Egypt expected to maintain high volumes of LNG delivery to Europe: EU energy commissioner

Ahram Online , Tuesday 14 Feb 2023

Egypt is expected to maintain the "relatively high" volumes of liquefied natural gas it delivered to Europe over the past year, said European Union (EU) Commissioner for Energy Kadri Simson in a statement to Reuters on Monday.

File Photo: LNG tanker
File Photo: LNG tanker

 

The statement was made on the sidelines of Egypt’s Petroleum Show (EGYPS 2023) taking place from 13-15 February, where Simson referred to the framework agreement signed last June between the EU, Israel, and Egypt to export liquefied gas to Europe after it is imported to Egypt from Israel via pipeline.

"We see that there is spare capacity in liquefaction facilities here in Egypt, but exact volumes were not part of our memorandum of understanding," said the EU energy commissioner, adding that Israel is the decider in terms of “the volumes they [Israel] are willing to export.”

“We [currently] have to solve some bottleneck issues,” Simson said.

Egypt has been looking to expand its own gas exports after the outbreak of the Russian-Ukrainian War left much of Europe in an energy crisis.

In 2022, the country boosted its LNG exports by 14 percent to 8 million tons of LNG, 90 percent of which was delivered to the EU markets, Minister of Petroleum and Mineral Resources Tarek El-Molla said in November, as it sought to plug the hole left by lower Russian imports to the EU.

Earlier in 2021, Egypt exported nearly 7 million tons of LNG, from which 80 percent was shipped to the EU markets, according to El-Molla’s remarks at the time.

However, the minister said on Monday during the EGYPS 2023 that the country expects to produce about 7.5 million tonnes of LNG in 2023.

Reuters quoted El-Molla as saying on Monday that Egypt’s LNG plants were operating at less than full capacity, and could be expanded.

"They [the LNG plants] are ready for when we make the decision to increase their capacity to double or triple," he confirmed.

Since achieving self-sufficiency in natural gas in 2018, Egypt has planned on using its position on Europe’s doorstep to become a major supplier of LNG to the continent – which is transitioning away from other fossil fuels – based on recent huge gas discoveries and production.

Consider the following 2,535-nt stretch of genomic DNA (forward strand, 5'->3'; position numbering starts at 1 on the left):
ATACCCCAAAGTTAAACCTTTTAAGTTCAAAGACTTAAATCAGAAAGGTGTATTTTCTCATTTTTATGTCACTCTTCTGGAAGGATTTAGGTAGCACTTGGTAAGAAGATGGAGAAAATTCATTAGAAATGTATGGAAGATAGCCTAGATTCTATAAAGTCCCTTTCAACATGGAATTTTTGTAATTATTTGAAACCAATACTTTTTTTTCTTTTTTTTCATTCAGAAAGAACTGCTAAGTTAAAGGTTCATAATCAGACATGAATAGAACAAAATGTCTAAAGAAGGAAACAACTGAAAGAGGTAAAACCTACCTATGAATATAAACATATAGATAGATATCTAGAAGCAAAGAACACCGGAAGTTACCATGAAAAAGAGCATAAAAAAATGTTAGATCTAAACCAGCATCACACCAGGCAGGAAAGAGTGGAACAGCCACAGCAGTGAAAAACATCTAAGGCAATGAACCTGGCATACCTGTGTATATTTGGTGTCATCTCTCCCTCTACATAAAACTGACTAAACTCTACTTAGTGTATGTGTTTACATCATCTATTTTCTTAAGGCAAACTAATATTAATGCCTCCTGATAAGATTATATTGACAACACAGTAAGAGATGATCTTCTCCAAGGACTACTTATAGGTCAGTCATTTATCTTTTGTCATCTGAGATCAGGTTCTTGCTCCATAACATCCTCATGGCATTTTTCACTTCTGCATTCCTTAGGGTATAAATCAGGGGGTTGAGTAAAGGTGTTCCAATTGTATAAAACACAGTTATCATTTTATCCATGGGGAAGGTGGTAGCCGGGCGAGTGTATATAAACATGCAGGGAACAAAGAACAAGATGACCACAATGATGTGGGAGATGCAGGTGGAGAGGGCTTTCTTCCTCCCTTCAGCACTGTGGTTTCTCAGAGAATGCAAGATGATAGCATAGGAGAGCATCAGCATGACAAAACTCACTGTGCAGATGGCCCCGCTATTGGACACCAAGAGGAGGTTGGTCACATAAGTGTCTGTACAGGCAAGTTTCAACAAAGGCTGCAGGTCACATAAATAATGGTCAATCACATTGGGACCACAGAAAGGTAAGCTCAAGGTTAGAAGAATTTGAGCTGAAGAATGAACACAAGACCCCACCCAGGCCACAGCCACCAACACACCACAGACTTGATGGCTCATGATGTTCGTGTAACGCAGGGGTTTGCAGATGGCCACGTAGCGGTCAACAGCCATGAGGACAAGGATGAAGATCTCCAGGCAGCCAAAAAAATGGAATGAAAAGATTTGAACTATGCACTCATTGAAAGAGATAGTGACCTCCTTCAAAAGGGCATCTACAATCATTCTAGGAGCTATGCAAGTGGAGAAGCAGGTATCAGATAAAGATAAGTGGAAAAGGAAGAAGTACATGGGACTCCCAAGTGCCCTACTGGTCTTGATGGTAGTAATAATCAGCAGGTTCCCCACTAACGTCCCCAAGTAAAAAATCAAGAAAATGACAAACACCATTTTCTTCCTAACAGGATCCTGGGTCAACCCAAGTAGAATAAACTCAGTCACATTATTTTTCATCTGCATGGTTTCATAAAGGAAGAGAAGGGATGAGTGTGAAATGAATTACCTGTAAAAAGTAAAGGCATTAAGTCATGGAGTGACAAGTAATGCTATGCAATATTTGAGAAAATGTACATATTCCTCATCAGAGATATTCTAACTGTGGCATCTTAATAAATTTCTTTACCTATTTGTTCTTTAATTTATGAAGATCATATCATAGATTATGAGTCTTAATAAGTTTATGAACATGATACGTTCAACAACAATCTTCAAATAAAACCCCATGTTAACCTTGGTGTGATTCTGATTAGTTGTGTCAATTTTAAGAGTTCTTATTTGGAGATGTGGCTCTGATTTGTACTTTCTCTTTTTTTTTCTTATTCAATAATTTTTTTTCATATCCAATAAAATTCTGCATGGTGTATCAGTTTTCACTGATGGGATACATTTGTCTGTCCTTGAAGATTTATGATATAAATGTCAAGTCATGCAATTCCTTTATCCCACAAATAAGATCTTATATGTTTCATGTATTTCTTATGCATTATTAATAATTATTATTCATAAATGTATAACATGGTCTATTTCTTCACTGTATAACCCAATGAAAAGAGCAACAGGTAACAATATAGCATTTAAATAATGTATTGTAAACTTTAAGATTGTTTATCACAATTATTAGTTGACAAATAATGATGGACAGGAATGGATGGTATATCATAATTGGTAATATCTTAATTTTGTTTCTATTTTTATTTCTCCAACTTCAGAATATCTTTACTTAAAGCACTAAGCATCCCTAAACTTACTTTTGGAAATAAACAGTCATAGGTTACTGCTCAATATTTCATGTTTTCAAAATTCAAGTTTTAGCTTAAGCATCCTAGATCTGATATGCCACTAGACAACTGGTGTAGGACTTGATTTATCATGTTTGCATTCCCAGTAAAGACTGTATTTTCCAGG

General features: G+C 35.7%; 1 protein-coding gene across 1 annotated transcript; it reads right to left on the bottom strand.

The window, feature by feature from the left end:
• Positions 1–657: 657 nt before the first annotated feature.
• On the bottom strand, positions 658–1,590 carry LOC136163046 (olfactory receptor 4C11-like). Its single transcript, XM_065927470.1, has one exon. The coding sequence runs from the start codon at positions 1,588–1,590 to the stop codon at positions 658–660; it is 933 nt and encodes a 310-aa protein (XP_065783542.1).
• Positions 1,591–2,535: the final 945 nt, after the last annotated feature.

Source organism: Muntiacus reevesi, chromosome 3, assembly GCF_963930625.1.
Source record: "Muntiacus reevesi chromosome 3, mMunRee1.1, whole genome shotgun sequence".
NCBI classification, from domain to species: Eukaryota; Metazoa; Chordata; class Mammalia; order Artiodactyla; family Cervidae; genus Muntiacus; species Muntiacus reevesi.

Egypt has made a series of oil and gas discoveries in recent years, most notably the giant Zohr gas field off the Mediterranean coast. The gas field, which holds an estimated reservoir of 30 trillion cubic feet of gas, has drawn the interest of investors to the country’s energy sector. Egypt further experienced a “significant” gas discovery in its Eastern Mediterranean waters in January.

Egypt also has the infrastructure for transporting and handling natural gas with a network of 7,000 km in pipelines, a distribution network of 31,000 km, and 29 gas-treatment plants as well as two LNG facilities – the Idku and Damietta plants.

Egypt has seen an unprecedented leap in its natural gas export revenues, which have increased 13-fold over the past eight years, according to a report issued in September by the Cabinet’s Information and Decision Support Centre (IDSC).

The country’s natural gas and LNG export revenues reached $8 billion in the fiscal year 2021/2022, up from $0.6 billion in 2013/2014, according to the report.

To further increase its gas supply, Egypt announced plans in August to save 15 percent of its natural gas supply used in domestic electricity production to be redirected for export with the aim of bringing in more foreign currency amid the spike in the prices of oil and basic goods.

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